I can’t write a novel, my life has been too happy,” I once confided to you, Alok, my husband and soul mate, foolishly tempting fate.78027344245c6b5baf591e9989557bce-2

“Write happy stories,” you exhorted, but of course I knew that happy stories don’t make for riveting reading. On the very last day of March, two years ago, the gods decided to set that right. Without so much as a “bye,” you just walked out of this world into the next.

And I, who learned so much from you in all our years together, realized that the greatest, most profound lessons lay ahead. I had benefited from your introducing me to yoga and meditation. I had felt a huge swathe of energy being released by your curbing my propensity to relive and regret words and actions that I saw in hindsight as not being the prefect response. I learnt from you not to keep score, “Neki kar, dariya mey daal,” not to bother overmuch about recognition or reward. I benefited from your intellectual inputs in my writing.

But the real lessons were to be learned not from your being by my side, celebrating successes and commiserating failures, but by your walking on and leaving me alone to discover strengths, skills, and abilities I had to develop to survive.

Earlier, life was a picnic. No matter what went wrong, somehow with you by my side, every day seemed bathed in sunshine. Now, even the greatest news is somehow tinged with just a hint of sorrow, because you are not there to share it.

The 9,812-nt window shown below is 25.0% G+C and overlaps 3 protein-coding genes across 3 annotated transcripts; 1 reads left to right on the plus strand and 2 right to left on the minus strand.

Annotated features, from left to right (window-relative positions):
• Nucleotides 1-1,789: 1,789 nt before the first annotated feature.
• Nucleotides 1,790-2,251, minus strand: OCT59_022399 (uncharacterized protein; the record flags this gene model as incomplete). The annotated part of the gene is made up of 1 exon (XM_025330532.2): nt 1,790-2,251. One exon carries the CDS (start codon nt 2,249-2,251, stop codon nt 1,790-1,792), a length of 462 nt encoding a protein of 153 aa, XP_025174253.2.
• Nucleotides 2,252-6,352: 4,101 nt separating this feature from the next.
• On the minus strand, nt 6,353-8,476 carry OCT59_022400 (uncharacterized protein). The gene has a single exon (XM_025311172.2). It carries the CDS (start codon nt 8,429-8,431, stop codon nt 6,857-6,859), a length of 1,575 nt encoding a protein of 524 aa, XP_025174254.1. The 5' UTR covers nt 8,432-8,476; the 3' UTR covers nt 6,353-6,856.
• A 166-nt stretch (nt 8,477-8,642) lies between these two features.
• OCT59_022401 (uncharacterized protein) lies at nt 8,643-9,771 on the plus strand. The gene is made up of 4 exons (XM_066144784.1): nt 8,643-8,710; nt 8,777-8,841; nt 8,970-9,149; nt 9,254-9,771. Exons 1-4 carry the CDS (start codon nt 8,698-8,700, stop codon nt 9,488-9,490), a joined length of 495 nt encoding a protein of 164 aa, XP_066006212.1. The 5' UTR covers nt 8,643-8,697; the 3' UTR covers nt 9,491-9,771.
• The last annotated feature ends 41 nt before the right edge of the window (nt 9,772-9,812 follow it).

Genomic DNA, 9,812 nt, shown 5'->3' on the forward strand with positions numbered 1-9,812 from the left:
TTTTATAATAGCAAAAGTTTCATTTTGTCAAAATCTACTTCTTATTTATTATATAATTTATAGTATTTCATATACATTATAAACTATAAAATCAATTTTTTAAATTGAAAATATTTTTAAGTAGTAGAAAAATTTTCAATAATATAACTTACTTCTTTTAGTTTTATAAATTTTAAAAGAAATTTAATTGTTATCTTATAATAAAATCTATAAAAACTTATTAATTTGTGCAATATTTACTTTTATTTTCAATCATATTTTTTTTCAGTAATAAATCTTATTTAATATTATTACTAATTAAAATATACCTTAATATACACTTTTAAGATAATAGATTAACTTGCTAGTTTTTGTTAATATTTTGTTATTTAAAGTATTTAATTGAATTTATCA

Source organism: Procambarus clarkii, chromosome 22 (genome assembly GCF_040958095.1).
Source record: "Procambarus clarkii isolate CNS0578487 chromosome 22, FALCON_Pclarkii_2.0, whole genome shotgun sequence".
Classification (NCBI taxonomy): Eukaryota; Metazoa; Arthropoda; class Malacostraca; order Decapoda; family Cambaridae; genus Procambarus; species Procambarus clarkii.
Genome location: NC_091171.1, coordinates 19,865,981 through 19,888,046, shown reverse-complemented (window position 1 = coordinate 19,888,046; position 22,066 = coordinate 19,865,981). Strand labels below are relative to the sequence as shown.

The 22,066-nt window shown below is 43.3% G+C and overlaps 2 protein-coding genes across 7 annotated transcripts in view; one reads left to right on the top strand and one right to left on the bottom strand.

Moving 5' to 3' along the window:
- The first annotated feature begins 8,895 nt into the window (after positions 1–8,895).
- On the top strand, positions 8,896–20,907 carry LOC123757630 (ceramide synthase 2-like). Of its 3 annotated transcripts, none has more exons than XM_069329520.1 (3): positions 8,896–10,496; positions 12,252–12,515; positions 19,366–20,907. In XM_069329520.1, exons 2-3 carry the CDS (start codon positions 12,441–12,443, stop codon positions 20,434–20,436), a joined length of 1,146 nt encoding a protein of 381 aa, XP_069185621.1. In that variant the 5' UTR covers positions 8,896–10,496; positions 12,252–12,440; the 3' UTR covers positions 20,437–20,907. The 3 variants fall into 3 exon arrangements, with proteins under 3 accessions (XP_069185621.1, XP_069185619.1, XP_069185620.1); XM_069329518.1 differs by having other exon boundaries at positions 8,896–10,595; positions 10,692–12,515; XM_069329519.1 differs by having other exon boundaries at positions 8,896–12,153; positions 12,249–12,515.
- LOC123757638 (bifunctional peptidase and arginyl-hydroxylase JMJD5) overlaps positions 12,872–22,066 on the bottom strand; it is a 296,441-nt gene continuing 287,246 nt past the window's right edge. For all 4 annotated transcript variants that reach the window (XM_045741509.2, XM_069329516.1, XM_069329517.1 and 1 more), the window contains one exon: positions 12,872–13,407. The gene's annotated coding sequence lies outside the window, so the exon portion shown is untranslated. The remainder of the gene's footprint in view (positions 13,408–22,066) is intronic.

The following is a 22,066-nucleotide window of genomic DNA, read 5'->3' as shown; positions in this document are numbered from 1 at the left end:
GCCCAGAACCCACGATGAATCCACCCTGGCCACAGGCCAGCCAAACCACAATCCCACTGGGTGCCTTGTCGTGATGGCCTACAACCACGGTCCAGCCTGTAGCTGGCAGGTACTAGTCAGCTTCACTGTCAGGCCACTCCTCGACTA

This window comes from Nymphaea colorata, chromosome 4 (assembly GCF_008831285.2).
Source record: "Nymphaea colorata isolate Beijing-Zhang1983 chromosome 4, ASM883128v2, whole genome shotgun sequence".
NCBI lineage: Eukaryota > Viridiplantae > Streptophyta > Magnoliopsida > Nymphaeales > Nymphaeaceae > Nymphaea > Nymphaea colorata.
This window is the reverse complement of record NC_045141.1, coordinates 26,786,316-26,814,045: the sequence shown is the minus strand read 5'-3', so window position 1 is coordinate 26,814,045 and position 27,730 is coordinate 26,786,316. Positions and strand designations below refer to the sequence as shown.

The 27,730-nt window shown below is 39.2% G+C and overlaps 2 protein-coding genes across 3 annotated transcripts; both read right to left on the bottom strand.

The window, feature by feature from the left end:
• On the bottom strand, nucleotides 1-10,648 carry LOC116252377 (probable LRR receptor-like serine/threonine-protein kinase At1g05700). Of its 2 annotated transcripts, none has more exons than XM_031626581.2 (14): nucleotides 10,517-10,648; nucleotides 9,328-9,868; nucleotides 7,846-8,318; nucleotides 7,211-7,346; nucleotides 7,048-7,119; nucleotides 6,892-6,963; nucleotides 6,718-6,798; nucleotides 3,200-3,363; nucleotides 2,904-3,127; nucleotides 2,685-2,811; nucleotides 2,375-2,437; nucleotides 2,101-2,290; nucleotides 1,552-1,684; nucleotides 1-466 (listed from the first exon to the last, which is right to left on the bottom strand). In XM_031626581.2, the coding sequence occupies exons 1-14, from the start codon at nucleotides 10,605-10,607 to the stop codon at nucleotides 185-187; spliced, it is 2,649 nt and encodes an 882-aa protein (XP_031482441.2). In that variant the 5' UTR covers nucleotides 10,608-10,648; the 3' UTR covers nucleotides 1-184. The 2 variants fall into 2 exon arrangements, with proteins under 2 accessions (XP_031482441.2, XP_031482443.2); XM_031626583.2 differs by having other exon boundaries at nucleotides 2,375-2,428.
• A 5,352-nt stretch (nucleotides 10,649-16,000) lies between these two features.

But through all of this, there is a better understanding of some of life’s deepest lessons. To truly understand how ridiculous it is to worry. I can see how concerned friends and family are that everything in my life is so uncertain. And yet, I now realize that it always was; it always must be. Two years ago, my rock-solid, perfect life disappeared, just as if someone touched a soap bubble with all the force of a fingertip. So rather than hanker after sureties, perhaps it makes more sense to become comfortable with the idea of living with uncertainty. It’s not what happens to us that is important, but how we react to it. Grief and joy, finally they all lie within.

And I know, now, Alok, how very wise you were. You always admired my energy, my ability to make whatever I wanted, happen. I thought I was lucky, but you gave me infinitely more credit for having a vision and then putting in the slog required to make that vision reality. But I now realize that it was you who really had the key. I was happy because I had fashioned my life in just the way I wanted. You were actually happy with whatever life dished out. You could take the highs and the lows in your stride. Not being swept away by good tidings nor losing heart when things did not go according to plan.

It’s something I am working on now. But I can see you grinning at my attempts to do this. It is not an easy lesson for your wife to learn!

If I were given the choice, the chance to have my old life back, would I take it? Like a shot! Ah, how truly happy I was and how I blessed I felt in the carefree days of being blissful wife and mother. But, of course, it’s when you plumb the depths of despair, when you live with pain and grief, that you get new and valuable insight into what life and living are all about.

What I miss most is not being able to share any of this with you. But we are none of us here forever, and one day in the near or far future we shall have the most fascinating conversation of our lives. Till then, Alok!

Gitanjali Prasad is author of The Great Indian Family: New Roles, Old Responsibilities.

 

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